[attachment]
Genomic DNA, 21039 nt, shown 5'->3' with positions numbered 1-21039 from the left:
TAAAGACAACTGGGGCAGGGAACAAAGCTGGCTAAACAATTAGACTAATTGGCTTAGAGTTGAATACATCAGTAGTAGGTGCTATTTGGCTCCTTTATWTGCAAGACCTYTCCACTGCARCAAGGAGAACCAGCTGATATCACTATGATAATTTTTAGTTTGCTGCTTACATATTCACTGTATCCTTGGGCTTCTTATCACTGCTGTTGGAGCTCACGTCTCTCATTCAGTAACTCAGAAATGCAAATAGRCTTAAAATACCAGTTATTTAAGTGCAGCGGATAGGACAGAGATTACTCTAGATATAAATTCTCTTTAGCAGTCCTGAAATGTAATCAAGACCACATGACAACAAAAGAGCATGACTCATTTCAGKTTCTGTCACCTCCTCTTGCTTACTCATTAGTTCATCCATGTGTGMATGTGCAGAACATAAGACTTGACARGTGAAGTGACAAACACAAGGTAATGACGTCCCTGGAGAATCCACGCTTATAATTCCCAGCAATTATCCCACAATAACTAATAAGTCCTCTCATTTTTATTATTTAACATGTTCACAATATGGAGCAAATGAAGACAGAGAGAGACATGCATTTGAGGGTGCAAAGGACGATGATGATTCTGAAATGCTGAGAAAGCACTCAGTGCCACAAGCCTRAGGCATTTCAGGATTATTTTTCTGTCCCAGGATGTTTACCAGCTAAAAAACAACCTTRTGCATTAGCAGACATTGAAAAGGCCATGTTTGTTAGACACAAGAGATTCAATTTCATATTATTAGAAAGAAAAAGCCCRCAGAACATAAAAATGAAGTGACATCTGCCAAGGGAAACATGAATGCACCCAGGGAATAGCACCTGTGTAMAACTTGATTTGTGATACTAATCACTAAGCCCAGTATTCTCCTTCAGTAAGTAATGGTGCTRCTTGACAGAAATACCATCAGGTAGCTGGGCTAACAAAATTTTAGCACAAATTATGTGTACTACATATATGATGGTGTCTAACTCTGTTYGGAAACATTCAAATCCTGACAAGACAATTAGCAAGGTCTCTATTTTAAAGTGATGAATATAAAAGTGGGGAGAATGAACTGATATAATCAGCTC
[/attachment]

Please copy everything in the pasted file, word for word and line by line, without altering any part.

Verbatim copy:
Genomic DNA, 21039 nt, shown 5'->3' with positions numbered 1-21039 from the left:
TAAAGACAACTGGGGCAGGGAACAAAGCTGGCTAAACAATTAGACTAATTGGCTTAGAGTTGAATACATCAGTAGTAGGTGCTATTTGGCTCCTTTATWTGCAAGACCTYTCCACTGCARCAAGGAGAACCAGCTGATATCACTATGATAATTTTTAGTTTGCTGCTTACATATTCACTGTATCCTTGGGCTTCTTATCACTGCTGTTGGAGCTCACGTCTCTCATTCAGTAACTCAGAAATGCAAATAGRCTTAAAATACCAGTTATTTAAGTGCAGCGGATAGGACAGAGATTACTCTAGATATAAATTCTCTTTAGCAGTCCTGAAATGTAATCAAGACCACATGACAACAAAAGAGCATGACTCATTTCAGKTTCTGTCACCTCCTCTTGCTTACTCATTAGTTCATCCATGTGTGMATGTGCAGAACATAAGACTTGACARGTGAAGTGACAAACACAAGGTAATGACGTCCCTGGAGAATCCACGCTTATAATTCCCAGCAATTATCCCACAATAACTAATAAGTCCTCTCATTTTTATTATTTAACATGTTCACAATATGGAGCAAATGAAGACAGAGAGAGACATGCATTTGAGGGTGCAAAGGACGATGATGATTCTGAAATGCTGAGAAAGCACTCAGTGCCACAAGCCTRAGGCATTTCAGGATTATTTTTCTGTCCCAGGATGTTTACCAGCTAAAAAACAACCTTRTGCATTAGCAGACATTGAAAAGGCCATGTTTGTTAGACACAAGAGATTCAATTTCATATTATTAGAAAGAAAAAGCCCRCAGAACATAAAAATGAAGTGACATCTGCCAAGGGAAACATGAATGCACCCAGGGAATAGCACCTGTGTAMAACTTGATTTGTGATACTAATCACTAAGCCCAGTATTCTCCTTCAGTAAGTAATGGTGCTRCTTGACAGAAATACCATCAGGTAGCTGGGCTAACAAAATTTTAGCACAAATTATGTGTACTACATATATGATGGTGTCTAACTCTGTTYGGAAACATTCAAATCCTGACAAGACAATTAGCAAGGTCTCTATTTTAAAGTGATGAATATAAAAGTGGGGAGAATGAACTGATATAATCAGCTC